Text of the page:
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Beethoven Op. 101 Sonata

Discussion in 'Submission Room' started by DLGoodman, Jan 21, 2008.

  1. DLGoodman

    DLGoodman New Member Piano Society Artist Trusted Member

    Aug 28, 2006
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    I noticed that there is no recording of the Op 101 Sonata on the site. Here is a concert recording from 2004. I've divided it into three files, since the third and final movements are played without a break.

    Here are notes that I wrote for the concert program:

    Ludwig van Beethoven: (1770-1827) Sonata No. 28 in A Major Op. 101 (1815-16)

    The Op. 101 sonata is the first of Beethoven’s five late piano sonatas, which are characterized by experimentation with form and texture. When he wrote the piece, Beethoven was deeply disturbed by his increasing deafness, his inability to find someone to marry, and a bitter custodial battle over his nephew. These disturbances greatly reduced his musical output, so that this sonata is one of the few, and perhaps the major work from 1815-16.

    Beethoven’s experimentation with sonata form is seen in several ways. The relative length of the movements is unusual, and is strongly weighted toward the elaborate final movement with short first and third movements. The Allegretto first movement begins with a long, lyrical phrase that seems never to end. This style, described by Wagner as an “infinite melody,” was copied by Mendelsohn and became associated with the romanticism of Schumann.

    The dream-like reflection of the first movement is shattered by a brusque, angular march. The middle (trio) section of the march contains contrapuntal writing as the right and left hands imitate each other. This baroque language foreshadows the fugatto development section of the finale.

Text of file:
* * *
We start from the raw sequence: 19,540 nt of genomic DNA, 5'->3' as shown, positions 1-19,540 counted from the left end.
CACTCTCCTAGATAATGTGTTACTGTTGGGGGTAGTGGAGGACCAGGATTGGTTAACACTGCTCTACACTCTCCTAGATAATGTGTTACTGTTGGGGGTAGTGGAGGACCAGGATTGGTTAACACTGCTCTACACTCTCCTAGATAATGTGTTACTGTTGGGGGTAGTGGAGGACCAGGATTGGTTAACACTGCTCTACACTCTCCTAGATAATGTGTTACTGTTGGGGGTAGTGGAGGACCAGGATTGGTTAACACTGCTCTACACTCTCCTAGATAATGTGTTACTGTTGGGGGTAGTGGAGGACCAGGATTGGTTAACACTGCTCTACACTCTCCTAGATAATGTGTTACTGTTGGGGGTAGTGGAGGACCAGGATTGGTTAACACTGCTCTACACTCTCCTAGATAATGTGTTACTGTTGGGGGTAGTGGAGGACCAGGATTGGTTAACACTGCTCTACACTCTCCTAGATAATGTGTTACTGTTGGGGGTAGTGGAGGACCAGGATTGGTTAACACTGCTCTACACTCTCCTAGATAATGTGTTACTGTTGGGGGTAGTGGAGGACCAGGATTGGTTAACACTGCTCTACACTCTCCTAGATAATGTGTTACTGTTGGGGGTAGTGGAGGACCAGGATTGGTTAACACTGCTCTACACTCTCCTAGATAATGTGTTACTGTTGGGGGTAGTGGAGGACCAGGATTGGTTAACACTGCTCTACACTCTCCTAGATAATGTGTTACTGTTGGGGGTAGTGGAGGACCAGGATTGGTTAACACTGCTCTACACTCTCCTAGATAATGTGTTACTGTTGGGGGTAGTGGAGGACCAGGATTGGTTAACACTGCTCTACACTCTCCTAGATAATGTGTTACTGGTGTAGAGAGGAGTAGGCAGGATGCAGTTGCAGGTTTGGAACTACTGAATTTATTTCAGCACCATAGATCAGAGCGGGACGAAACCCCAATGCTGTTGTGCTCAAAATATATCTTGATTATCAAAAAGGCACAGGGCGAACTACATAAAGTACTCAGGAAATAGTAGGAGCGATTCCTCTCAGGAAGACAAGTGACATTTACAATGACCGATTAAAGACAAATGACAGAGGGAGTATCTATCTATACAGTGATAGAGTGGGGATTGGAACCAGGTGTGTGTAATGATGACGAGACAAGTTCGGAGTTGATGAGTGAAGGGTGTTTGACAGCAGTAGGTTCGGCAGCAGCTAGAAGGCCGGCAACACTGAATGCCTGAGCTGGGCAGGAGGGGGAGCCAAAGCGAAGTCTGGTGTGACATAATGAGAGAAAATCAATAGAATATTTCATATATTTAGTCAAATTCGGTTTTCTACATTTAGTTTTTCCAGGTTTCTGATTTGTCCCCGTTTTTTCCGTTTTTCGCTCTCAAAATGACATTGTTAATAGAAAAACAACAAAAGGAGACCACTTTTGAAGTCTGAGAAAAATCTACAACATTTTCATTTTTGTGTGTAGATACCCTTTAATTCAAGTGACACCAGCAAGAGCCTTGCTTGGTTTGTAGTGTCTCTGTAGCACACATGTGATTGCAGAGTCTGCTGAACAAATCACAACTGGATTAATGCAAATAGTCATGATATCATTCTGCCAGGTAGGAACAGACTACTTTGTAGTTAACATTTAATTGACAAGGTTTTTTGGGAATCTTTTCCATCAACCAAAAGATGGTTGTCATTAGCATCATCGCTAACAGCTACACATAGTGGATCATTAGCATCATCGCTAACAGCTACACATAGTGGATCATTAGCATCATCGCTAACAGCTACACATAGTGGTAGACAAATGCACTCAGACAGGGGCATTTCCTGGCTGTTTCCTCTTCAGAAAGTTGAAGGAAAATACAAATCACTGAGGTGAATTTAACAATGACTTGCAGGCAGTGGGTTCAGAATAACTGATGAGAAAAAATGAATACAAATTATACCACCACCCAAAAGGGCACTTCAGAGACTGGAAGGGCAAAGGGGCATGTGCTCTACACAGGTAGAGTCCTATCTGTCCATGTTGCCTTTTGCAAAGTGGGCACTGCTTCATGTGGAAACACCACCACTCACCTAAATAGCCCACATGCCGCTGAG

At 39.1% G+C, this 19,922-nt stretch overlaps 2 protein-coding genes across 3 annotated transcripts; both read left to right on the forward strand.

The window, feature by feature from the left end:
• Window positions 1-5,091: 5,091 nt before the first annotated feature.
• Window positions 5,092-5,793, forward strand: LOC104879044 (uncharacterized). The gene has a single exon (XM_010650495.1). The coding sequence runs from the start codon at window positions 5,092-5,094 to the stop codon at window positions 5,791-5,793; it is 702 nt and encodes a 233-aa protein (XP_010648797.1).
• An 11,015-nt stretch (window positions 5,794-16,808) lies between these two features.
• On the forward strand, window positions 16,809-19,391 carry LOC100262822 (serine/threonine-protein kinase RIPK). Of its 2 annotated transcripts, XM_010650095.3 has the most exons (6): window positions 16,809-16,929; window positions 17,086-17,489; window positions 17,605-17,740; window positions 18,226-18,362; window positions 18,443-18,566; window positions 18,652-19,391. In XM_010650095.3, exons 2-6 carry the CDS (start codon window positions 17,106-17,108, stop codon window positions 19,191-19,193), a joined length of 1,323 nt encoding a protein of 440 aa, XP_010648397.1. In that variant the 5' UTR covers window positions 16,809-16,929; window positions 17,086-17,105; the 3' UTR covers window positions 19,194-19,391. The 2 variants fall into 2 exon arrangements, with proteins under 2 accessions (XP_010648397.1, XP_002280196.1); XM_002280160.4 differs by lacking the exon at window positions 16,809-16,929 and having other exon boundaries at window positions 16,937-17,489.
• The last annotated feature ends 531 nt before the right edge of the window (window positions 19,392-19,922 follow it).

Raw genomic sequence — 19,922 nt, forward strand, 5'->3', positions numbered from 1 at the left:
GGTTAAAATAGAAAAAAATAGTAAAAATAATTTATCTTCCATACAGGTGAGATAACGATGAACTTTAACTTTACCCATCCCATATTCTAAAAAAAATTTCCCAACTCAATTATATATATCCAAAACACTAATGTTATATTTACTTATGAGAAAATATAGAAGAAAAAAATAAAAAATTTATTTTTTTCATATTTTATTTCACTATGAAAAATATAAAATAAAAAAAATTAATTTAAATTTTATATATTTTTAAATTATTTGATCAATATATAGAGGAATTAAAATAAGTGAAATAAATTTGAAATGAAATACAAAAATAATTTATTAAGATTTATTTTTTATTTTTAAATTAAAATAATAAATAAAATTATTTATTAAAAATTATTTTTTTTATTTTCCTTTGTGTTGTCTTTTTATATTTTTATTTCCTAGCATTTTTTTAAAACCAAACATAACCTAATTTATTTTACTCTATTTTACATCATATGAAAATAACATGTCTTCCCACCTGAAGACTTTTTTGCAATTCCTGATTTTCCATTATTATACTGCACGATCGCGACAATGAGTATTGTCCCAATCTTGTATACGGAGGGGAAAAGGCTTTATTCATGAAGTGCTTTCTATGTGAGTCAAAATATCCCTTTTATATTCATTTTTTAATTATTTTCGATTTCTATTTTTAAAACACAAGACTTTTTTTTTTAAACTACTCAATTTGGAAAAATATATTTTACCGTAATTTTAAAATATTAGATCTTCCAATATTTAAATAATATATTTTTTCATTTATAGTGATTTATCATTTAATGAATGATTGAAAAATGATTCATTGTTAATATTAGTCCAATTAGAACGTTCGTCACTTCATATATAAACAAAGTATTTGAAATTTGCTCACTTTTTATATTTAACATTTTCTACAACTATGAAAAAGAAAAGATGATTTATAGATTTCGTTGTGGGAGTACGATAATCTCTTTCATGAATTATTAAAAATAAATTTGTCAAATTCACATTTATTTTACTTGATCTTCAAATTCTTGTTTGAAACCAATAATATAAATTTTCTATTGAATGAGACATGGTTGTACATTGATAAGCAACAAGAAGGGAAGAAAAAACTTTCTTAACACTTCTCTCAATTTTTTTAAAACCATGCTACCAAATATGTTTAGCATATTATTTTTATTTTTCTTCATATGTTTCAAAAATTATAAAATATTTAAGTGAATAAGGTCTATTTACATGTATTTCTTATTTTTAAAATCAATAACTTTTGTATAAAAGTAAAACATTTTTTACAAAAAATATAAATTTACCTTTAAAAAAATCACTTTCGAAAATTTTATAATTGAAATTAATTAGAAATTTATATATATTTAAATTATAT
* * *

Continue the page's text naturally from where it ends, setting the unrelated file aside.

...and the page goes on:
The Andante, more an introduction to the finale than a separate movement, returns us to the long phrases and dream world of the Allegretto. We are drawn ever lower in pitch, until the cycle ends with a free quasi-cadenza.

    The Allegro begins with a reminder of the opening bars of the first movement. The melody is not "infinite" but instead truncated into three portions. Beethoven introduces a humorous dance-like theme, which alternates with climbing scale-passages and syncopated chords for much of the movement. What was humorous turns quite serious in the development section with intricate four-part fugal writing. Humor returns in the coda section, although trills and ornamentation remind us of the fugatto and of the introduction. The movement is resolved with a final triadic fanfare.

    Beethoven Piano Sonata No. 28 in A major, Op. 101 - 1st movement "Allegretto, ma non troppo"

    Beethoven Piano Sonata No. 28 in A major, Op. 101 - 2nd movement "Vivace alla Marcia"

    Beethoven Piano Sonata No. 28 in A major, Op. 101 - 3rd and 4th movements - 3. Adagio, ma non troppo, con affetto 4. Allegro
  2. pianolady

    pianolady Monica Hart, Administrator Staff Member Piano Society Artist Trusted Member

    Jun 14, 2006
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    This is up on the site. Also your program notes, which I enjoyed reading. Please check all links. Thank you.
  3. robert

    robert Active Member Piano Society Artist Trusted Member

    Jun 7, 2006
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    Finally, I took the time and listened to your recording of this late period sonata where Beethoven wrote more intimate music. And I am happy I did :D.

    I find your playing mature and there is no doubt that you know what you are doing! You handle the dynamics very well and accent the inner and outer melodies in a well planned manner. No doubt you have a plan and that you stick with it.

    Also, you have a very solid technique and are able to handle this difficult music with grace.

    All over, a splendid performance!

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